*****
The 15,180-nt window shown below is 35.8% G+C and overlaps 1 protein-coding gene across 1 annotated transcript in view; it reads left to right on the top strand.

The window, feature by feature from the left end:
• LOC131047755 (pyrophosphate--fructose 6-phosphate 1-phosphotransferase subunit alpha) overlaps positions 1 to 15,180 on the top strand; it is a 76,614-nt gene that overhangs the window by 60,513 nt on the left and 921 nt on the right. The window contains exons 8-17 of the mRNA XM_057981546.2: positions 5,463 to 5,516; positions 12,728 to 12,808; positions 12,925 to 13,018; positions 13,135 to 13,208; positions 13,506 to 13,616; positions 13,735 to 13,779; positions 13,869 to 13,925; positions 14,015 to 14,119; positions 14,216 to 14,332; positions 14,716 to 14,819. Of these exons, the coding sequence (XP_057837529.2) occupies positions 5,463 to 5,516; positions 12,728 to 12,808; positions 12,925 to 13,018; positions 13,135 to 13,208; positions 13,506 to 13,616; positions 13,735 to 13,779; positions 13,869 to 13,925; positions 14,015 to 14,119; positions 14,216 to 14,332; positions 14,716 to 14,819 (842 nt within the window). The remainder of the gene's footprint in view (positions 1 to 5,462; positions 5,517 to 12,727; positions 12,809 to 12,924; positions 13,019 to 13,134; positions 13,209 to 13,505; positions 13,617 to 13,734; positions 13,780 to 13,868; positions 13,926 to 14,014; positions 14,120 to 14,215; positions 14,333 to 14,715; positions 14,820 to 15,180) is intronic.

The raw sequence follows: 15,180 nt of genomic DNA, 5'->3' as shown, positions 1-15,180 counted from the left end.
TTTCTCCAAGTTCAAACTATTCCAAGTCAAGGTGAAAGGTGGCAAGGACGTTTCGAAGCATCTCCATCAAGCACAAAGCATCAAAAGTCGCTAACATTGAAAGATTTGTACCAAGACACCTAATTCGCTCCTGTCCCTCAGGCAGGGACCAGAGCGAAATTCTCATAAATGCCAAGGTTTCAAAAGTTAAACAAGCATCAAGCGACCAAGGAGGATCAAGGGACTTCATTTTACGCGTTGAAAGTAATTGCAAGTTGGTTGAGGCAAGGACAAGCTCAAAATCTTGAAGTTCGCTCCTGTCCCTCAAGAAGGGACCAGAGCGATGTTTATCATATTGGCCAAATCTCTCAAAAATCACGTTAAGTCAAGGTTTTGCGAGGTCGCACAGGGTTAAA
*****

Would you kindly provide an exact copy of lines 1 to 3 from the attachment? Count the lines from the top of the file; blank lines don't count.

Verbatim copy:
The 15,180-nt window shown below is 35.8% G+C and overlaps 1 protein-coding gene across 1 annotated transcript in view; it reads left to right on the top strand.

The window, feature by feature from the left end:
• LOC131047755 (pyrophosphate--fructose 6-phosphate 1-phosphotransferase subunit alpha) overlaps positions 1 to 15,180 on the top strand; it is a 76,614-nt gene that overhangs the window by 60,513 nt on the left and 921 nt on the right. The window contains exons 8-17 of the mRNA XM_057981546.2: positions 5,463 to 5,516; positions 12,728 to 12,808; positions 12,925 to 13,018; positions 13,135 to 13,208; positions 13,506 to 13,616; positions 13,735 to 13,779; positions 13,869 to 13,925; positions 14,015 to 14,119; positions 14,216 to 14,332; positions 14,716 to 14,819. Of these exons, the coding sequence (XP_057837529.2) occupies positions 5,463 to 5,516; positions 12,728 to 12,808; positions 12,925 to 13,018; positions 13,135 to 13,208; positions 13,506 to 13,616; positions 13,735 to 13,779; positions 13,869 to 13,925; positions 14,015 to 14,119; positions 14,216 to 14,332; positions 14,716 to 14,819 (842 nt within the window). The remainder of the gene's footprint in view (positions 1 to 5,462; positions 5,517 to 12,727; positions 12,809 to 12,924; positions 13,019 to 13,134; positions 13,209 to 13,505; positions 13,617 to 13,734; positions 13,780 to 13,868; positions 13,926 to 14,014; positions 14,120 to 14,215; positions 14,333 to 14,715; positions 14,820 to 15,180) is intronic.